In This Issue...
All the best for a joyous holiday season and a reinvigorating winter break! ~ C. Bohlin
Source: California Department of Education
CalEdFacts is a compilation of statistics
and information on a variety of issues concerning education in California. This
useful resource is available online at http://www.cde.ca.gov/re/pn/fb/ One of the items contained in this collection is a 2011 calendar
of education events, available at http://www.cde.ca.gov/re/pn/fb/yr11calendar.asp
Sources: Kay Garcia (National Board for Professional Teaching Standards-NBPTS, Northern California Office) and Linda Manuel (NBPTS, Southern California Office); California Department of Education
URL (NBPTS): www.nbpts.org
On 15 December 2010, the National Board for
Professional Teaching Standards (NBPTS) released the names of 342 California
teachers who achieved National Board Certification this year. National Board
Certified Teacher (NBCT) status was granted to 30 teachers in the certification
area of mathematics and 23 in science.
"Teachers earning this prestigious distinction
have demonstrated great skill in teaching after going through a demanding
process to obtain NBCT status," said State Superintendent of Public Instruction
Jack O'Connell. "I congratulate all teachers who have earned this status for
their hard work, passion, and dedication to the art of teaching. Their
leadership in the classroom is needed to help close the achievement gap and
prepare all students for success in the future."
National Board Certification is a voluntary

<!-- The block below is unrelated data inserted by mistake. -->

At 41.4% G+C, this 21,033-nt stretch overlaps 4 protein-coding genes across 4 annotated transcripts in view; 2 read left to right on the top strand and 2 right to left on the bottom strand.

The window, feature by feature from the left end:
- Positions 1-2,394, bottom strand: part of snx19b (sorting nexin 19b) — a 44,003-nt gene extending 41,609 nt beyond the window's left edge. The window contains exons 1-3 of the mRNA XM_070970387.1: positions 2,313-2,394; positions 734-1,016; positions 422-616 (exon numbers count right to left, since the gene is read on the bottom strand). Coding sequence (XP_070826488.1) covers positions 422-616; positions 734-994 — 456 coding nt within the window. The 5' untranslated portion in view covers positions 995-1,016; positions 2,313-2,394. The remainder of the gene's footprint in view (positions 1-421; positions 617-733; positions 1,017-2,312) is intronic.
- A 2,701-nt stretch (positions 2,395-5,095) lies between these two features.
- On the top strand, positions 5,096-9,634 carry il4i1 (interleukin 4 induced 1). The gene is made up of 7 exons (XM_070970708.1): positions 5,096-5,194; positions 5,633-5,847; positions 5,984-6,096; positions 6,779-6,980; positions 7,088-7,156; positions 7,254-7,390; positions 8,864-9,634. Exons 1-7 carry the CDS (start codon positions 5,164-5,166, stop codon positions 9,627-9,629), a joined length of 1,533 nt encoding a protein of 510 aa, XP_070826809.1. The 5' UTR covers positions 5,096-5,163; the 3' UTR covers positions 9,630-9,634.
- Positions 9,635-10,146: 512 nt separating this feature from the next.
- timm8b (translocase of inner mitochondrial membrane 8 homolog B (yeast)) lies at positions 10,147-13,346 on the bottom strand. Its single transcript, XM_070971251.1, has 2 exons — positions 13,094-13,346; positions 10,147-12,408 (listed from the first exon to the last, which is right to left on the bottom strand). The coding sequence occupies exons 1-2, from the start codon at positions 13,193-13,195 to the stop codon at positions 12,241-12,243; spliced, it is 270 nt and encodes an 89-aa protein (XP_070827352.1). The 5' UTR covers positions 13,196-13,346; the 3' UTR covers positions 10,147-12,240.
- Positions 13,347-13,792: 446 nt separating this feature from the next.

assessment program designed to recognize outstanding teachers, reward them, and
increase their skills. While state licensing systems set basic requirements to
teach in each state, NBCTs have successfully demonstrated advanced teaching
knowledge, skills, and practices. The certification process typically takes
between one and three years to complete. As part of the process, teachers build
a portfolio that includes student work samples, assignments, videotapes, and a
thorough analysis of their classroom teaching, including evidence of fairness,
equity, and access in meeting student needs. Teachers are also assessed on their
knowledge of the subjects they teach.
California's newly certified teachers bring the
statewide total of NBCTs to 4,913 or about 2 percent of the state’s teaching
force. Nationwide, there are 91,000 NBCTs or about 3 percent of the nation’s
For information about the National Board for
Professional Teaching Standards and a listing of districts that have NBCTs,
please visit the NBPTS Web site at www.nbpts.org To see if a teacher in a particular field has received
NBCT status, visit http://www.nbpts.org/resources/nbct_directory The searchable database allows you to sort by city,
state, certificate area, year certified, school district, and certification
area. If you would like to receive this information in an Excel spreadsheet,
please contact Kay Garcia at KGarcia@nbpts.org or
Linda Manuel at LManuel@nbpts.org
(1) Nominations are Currently Being Accepted for the Presidential Award for Excellence in Mathematics and Science Teaching (PAEMST)
California Contacts: Diana Herrington (California PAEMST Coordinator for Mathematics: firstname.lastname@example.org or 559-327-1000) and Jim Miller (California PAEMST Coordinator for Science: email@example.com or 916-319-0600)
The Presidential Award for Excellence in
Mathematics and Science Teaching (PAEMST) is the Nation's highest honor for
teachers of mathematics and science in grades K-12. The awards recognize
outstanding K-12 teachers for their contributions in the classroom and to their
Recipients of the award receive the following:
- A $10,000 award from the National Science Foundation, which can be used at the recipient's discretion,
- A paid trip for two to Washington, D.C., to attend a series of recognition events and professional development opportunities (see articles below for more information about the recognition events held last week), and
- A citation signed by the President of the United
In addition to recognizing outstanding teaching in
mathematics or science, the program provides teachers with an opportunity to
build lasting partnerships with colleagues across the nation. This growing
network of award-winning teachers serves as a vital resource for improving